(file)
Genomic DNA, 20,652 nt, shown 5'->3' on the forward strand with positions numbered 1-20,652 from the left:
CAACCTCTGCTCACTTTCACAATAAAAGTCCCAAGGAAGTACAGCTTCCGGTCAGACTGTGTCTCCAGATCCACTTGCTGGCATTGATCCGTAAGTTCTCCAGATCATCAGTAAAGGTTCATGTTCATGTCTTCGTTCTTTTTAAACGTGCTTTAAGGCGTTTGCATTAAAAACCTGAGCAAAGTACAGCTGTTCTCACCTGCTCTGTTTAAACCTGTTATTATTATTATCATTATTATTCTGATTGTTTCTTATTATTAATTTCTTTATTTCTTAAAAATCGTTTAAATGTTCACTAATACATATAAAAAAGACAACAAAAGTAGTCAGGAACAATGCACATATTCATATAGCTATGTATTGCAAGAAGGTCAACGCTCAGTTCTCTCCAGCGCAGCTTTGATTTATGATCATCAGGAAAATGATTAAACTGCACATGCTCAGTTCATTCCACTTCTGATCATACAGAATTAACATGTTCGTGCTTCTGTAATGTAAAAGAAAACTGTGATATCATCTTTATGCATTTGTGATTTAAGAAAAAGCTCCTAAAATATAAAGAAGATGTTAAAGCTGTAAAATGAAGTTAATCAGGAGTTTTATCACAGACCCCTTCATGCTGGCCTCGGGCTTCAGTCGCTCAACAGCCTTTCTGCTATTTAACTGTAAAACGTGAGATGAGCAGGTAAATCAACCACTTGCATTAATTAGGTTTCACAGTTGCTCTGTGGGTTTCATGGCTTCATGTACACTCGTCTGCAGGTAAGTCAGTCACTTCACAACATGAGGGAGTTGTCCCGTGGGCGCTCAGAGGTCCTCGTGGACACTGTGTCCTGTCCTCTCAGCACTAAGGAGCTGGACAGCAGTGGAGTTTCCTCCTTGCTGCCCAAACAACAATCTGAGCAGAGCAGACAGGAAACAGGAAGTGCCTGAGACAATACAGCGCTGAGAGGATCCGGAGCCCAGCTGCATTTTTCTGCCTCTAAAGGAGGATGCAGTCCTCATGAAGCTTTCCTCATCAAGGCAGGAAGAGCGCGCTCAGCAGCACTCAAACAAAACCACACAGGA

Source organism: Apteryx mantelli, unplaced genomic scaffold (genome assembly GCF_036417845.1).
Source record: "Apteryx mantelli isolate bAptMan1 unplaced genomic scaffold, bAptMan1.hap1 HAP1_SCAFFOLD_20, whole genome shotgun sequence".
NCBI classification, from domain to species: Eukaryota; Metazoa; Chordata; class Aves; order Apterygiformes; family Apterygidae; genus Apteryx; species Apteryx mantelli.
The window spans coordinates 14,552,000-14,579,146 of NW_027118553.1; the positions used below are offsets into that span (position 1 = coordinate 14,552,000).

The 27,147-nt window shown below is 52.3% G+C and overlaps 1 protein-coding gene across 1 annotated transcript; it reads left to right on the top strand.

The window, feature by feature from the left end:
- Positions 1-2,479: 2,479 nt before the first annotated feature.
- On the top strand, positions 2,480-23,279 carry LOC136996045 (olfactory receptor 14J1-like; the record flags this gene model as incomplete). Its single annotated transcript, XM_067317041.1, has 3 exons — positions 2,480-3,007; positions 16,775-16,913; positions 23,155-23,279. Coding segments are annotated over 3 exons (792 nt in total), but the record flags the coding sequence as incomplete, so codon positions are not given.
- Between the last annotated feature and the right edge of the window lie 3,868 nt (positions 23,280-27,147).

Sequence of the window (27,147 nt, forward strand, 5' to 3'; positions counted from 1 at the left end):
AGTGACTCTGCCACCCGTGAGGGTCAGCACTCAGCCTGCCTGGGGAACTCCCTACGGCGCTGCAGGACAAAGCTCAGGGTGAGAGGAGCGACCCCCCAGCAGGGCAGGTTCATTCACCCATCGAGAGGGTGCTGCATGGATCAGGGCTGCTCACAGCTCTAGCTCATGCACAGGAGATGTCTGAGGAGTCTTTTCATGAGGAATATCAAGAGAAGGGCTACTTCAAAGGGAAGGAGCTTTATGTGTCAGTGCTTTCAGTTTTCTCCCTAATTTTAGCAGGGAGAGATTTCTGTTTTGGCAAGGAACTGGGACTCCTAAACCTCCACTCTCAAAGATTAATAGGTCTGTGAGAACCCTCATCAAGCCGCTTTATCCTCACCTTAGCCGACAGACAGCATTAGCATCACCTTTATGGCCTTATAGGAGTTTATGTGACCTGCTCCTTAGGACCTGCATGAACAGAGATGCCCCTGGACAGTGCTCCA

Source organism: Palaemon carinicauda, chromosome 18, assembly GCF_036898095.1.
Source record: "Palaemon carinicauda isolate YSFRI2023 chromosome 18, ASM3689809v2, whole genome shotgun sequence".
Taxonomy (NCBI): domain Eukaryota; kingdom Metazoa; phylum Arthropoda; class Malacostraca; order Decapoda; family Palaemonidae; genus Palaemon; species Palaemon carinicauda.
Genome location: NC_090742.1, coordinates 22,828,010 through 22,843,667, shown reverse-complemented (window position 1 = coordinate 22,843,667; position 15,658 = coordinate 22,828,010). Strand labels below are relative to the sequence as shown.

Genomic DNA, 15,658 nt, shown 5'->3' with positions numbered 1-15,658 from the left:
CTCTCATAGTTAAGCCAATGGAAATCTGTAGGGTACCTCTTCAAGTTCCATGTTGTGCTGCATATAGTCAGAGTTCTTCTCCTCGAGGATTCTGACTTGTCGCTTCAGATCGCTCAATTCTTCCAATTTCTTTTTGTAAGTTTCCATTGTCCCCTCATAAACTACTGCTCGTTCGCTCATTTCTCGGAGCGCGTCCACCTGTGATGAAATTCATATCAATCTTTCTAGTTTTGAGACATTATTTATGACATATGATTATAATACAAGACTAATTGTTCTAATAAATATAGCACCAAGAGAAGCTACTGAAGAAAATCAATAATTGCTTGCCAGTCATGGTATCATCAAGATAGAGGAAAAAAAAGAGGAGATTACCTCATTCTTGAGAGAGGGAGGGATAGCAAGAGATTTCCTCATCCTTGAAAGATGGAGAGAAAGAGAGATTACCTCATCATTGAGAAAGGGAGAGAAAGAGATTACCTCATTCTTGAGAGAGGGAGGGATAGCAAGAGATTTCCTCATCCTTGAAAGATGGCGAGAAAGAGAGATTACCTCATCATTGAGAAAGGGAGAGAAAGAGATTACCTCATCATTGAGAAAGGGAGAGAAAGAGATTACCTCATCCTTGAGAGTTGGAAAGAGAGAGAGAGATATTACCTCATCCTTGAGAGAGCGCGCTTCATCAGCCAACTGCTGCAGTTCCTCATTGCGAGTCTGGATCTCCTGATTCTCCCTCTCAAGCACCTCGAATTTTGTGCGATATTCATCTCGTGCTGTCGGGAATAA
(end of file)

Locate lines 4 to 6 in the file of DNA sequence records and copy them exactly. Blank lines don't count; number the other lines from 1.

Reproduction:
Source record: "Apteryx mantelli isolate bAptMan1 unplaced genomic scaffold, bAptMan1.hap1 HAP1_SCAFFOLD_20, whole genome shotgun sequence".
NCBI classification, from domain to species: Eukaryota; Metazoa; Chordata; class Aves; order Apterygiformes; family Apterygidae; genus Apteryx; species Apteryx mantelli.
The window spans coordinates 14,552,000-14,579,146 of NW_027118553.1; the positions used below are offsets into that span (position 1 = coordinate 14,552,000).